Start learn ASM, trace the program and see what it does with those files, where do the game put them in the ram?? Etc....
Just give up like i told you already.
Does splitting the files into subfiles require you to know programming?
People are really trying to help you but you are not making it easy joesteve1914. You seem to have locked onto two games that would require either tools to be made, half decent skills or strict instructions to be followed which have been generated by someone with said half decent skills, your tenacity is admirable in a way as many of those aspiring to be ROM hackers would have given up long ago but what you are doing is somewhat akin to asking circular questions and that can get quite frustrating for those trying to help. Suffice it to say most of those trying to help will not have been sitting there with all the info needed, tools necessary and whatever else to allow your work to happen but for some reason are not giving it to you, most of the people trying to help though will know exactly what has to be done but even when you know how to do it all it is a long and tedious process done for many games before and these two games are not interesting enough to overcome that.
From the top then
The idea of executables
The results of programming, especially when it comes to leisure activities likes games, are made all the nicer by being able to expand upon what the system/programming language affords and programmers and systems designers alike collude to make this a possibility. Initially these extras were included in the code itself, later files were not in the code itself but still fairly well wedged within it and later filesystems are used to contain the files which can be referenced at will and changed an awful lot without touching the underlying code. On top of that you can have a filesystem/archive within anything else.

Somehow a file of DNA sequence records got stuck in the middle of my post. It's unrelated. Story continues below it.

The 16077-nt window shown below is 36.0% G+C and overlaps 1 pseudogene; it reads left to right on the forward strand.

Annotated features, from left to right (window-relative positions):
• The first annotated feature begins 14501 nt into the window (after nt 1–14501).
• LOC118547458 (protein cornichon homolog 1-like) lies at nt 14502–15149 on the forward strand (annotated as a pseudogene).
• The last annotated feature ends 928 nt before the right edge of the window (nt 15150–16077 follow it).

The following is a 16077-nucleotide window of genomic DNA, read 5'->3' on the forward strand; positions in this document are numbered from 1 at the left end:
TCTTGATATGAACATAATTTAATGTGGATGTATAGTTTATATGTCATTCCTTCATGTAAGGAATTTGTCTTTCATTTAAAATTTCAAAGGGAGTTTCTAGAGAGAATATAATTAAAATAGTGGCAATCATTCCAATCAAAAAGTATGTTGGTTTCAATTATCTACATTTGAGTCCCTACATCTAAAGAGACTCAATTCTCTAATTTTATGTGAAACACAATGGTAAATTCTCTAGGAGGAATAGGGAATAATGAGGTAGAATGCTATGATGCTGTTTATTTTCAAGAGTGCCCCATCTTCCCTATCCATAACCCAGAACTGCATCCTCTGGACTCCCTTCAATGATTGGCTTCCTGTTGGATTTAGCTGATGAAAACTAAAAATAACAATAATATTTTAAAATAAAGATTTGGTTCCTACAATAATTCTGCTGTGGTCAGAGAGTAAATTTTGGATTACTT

There are benefits and drawbacks to each line of logic and all are used in modern programming. The DS is the first Nintendo handheld to use a proper filesystem in commercial games though, which is nice as nearly anybody can explode a DS ROM into the files that make it up, and for various reasons (the big one being the DS cart/ROM is not visible in memory like earlier systems). This makes the vast majority of DS games hackable by those that are far more at home in a text editor or image editor and also helps those that make programs for the former immensely- our advice seems to be find one of those and hack that for there are loads of nice to hack games worthy of being hacked/translated that are not even being looked at right now. Programmers like this too as it means you do not get bugged to build games or have to make things to build games for those working in your art department every time they want to test a slightly tweaked colour for something.